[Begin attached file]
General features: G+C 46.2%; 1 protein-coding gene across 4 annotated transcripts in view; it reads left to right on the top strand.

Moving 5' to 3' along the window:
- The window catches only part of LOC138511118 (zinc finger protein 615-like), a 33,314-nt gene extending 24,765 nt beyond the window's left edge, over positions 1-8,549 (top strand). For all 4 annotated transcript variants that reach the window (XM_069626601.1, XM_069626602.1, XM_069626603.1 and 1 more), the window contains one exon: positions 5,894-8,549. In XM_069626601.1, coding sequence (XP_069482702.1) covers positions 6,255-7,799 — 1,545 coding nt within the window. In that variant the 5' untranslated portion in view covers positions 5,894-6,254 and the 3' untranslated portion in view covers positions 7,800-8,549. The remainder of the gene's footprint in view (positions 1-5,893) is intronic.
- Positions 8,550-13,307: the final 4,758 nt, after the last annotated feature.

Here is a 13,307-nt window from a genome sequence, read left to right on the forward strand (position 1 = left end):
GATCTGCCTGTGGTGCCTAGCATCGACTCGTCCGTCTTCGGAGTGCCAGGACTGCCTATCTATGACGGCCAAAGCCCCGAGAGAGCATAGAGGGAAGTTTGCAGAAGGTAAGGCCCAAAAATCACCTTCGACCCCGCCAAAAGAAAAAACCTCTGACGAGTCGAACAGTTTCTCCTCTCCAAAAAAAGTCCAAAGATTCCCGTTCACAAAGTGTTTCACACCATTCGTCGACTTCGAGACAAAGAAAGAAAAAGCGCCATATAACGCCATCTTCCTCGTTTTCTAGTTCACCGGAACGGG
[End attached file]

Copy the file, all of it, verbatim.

General features: G+C 46.2%; 1 protein-coding gene across 4 annotated transcripts in view; it reads left to right on the top strand.

Moving 5' to 3' along the window:
- The window catches only part of LOC138511118 (zinc finger protein 615-like), a 33,314-nt gene extending 24,765 nt beyond the window's left edge, over positions 1-8,549 (top strand). For all 4 annotated transcript variants that reach the window (XM_069626601.1, XM_069626602.1, XM_069626603.1 and 1 more), the window contains one exon: positions 5,894-8,549. In XM_069626601.1, coding sequence (XP_069482702.1) covers positions 6,255-7,799 — 1,545 coding nt within the window. In that variant the 5' untranslated portion in view covers positions 5,894-6,254 and the 3' untranslated portion in view covers positions 7,800-8,549. The remainder of the gene's footprint in view (positions 1-5,893) is intronic.
- Positions 8,550-13,307: the final 4,758 nt, after the last annotated feature.

Here is a 13,307-nt window from a genome sequence, read left to right on the forward strand (position 1 = left end):
GATCTGCCTGTGGTGCCTAGCATCGACTCGTCCGTCTTCGGAGTGCCAGGACTGCCTATCTATGACGGCCAAAGCCCCGAGAGAGCATAGAGGGAAGTTTGCAGAAGGTAAGGCCCAAAAATCACCTTCGACCCCGCCAAAAGAAAAAACCTCTGACGAGTCGAACAGTTTCTCCTCTCCAAAAAAAGTCCAAAGATTCCCGTTCACAAAGTGTTTCACACCATTCGTCGACTTCGAGACAAAGAAAGAAAAAGCGCCATATAACGCCATCTTCCTCGTTTTCTAGTTCACCGGAACGGG